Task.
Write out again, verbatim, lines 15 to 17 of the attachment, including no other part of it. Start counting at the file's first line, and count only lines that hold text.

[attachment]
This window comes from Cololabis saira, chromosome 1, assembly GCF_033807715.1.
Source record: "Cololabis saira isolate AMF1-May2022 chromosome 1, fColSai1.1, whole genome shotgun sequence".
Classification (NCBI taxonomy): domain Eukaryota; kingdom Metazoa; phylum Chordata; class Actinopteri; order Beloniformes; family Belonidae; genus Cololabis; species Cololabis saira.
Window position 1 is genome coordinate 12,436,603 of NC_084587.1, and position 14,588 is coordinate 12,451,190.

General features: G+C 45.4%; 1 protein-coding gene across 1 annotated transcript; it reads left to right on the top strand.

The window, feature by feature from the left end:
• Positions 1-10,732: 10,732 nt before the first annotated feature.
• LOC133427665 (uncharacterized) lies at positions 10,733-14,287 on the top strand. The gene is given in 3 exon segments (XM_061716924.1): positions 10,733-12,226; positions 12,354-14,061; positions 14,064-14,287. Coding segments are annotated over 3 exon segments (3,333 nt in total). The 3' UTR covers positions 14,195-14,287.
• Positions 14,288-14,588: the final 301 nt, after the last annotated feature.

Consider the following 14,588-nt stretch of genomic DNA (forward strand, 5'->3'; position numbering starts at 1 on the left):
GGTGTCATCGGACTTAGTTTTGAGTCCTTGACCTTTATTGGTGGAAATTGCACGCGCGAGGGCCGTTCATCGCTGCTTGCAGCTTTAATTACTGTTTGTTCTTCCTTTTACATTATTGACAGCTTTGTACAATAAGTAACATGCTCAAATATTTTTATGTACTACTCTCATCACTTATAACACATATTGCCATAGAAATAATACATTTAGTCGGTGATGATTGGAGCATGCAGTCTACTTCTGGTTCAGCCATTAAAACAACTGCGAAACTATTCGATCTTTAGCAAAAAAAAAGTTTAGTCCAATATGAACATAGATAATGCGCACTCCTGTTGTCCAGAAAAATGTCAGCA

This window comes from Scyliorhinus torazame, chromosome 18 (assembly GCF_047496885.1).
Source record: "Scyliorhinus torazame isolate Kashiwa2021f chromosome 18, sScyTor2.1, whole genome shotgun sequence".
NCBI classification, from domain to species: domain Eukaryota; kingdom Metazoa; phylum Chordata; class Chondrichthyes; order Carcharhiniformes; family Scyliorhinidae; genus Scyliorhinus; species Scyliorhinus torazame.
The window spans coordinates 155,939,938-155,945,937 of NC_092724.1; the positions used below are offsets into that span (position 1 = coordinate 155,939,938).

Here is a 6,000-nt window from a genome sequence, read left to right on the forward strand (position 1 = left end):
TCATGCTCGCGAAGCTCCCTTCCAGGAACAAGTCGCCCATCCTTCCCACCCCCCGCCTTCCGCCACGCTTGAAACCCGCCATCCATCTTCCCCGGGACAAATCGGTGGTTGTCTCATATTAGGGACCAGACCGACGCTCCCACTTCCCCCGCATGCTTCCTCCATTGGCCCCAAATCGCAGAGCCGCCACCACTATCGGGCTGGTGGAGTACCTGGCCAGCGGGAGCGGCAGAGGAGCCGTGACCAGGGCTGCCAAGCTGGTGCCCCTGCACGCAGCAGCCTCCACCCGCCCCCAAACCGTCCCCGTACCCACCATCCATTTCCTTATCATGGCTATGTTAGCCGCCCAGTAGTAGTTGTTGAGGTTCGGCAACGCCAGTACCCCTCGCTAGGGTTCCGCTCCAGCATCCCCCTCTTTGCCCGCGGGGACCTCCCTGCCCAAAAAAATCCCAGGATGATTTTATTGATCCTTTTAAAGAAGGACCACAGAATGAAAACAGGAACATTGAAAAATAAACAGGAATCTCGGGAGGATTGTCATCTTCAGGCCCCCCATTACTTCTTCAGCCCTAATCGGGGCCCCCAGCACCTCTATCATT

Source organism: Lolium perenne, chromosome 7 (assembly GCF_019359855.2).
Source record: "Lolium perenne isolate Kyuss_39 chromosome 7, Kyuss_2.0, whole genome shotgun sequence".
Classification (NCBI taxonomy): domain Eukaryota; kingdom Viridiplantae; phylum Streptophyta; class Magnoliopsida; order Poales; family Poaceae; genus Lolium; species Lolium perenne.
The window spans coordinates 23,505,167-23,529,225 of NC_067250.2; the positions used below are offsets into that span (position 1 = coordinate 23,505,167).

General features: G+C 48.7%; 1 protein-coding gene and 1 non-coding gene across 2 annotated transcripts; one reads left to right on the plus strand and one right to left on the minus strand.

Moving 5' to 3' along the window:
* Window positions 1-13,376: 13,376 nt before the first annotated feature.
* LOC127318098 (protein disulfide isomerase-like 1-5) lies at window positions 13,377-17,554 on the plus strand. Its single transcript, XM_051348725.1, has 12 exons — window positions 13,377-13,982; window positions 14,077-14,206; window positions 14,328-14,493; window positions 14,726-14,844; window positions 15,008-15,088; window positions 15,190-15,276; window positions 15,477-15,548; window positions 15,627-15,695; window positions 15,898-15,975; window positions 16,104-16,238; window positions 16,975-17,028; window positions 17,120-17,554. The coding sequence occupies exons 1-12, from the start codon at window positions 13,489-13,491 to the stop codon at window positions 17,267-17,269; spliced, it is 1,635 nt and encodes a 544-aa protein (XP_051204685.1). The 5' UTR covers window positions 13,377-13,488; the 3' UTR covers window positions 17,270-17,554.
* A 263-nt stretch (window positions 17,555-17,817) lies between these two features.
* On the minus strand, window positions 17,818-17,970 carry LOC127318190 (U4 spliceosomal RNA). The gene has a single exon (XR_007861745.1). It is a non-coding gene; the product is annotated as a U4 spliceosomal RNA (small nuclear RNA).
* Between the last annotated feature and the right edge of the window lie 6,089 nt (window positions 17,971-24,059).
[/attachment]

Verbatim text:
The window spans coordinates 155,939,938-155,945,937 of NC_092724.1; the positions used below are offsets into that span (position 1 = coordinate 155,939,938).

Here is a 6,000-nt window from a genome sequence, read left to right on the forward strand (position 1 = left end):
TCATGCTCGCGAAGCTCCCTTCCAGGAACAAGTCGCCCATCCTTCCCACCCCCCGCCTTCCGCCACGCTTGAAACCCGCCATCCATCTTCCCCGGGACAAATCGGTGGTTGTCTCATATTAGGGACCAGACCGACGCTCCCACTTCCCCCGCATGCTTCCTCCATTGGCCCCAAATCGCAGAGCCGCCACCACTATCGGGCTGGTGGAGTACCTGGCCAGCGGGAGCGGCAGAGGAGCCGTGACCAGGGCTGCCAAGCTGGTGCCCCTGCACGCAGCAGCCTCCACCCGCCCCCAAACCGTCCCCGTACCCACCATCCATTTCCTTATCATGGCTATGTTAGCCGCCCAGTAGTAGTTGTTGAGGTTCGGCAACGCCAGTACCCCTCGCTAGGGTTCCGCTCCAGCATCCCCCTCTTTGCCCGCGGGGACCTCCCTGCCCAAAAAAATCCCAGGATGATTTTATTGATCCTTTTAAAGAAGGACCACAGAATGAAAACAGGAACATTGAAAAATAAACAGGAATCTCGGGAGGATTGTCATCTTCAGGCCCCCCATTACTTCTTCAGCCCTAATCGGGGCCCCCAGCACCTCTATCATT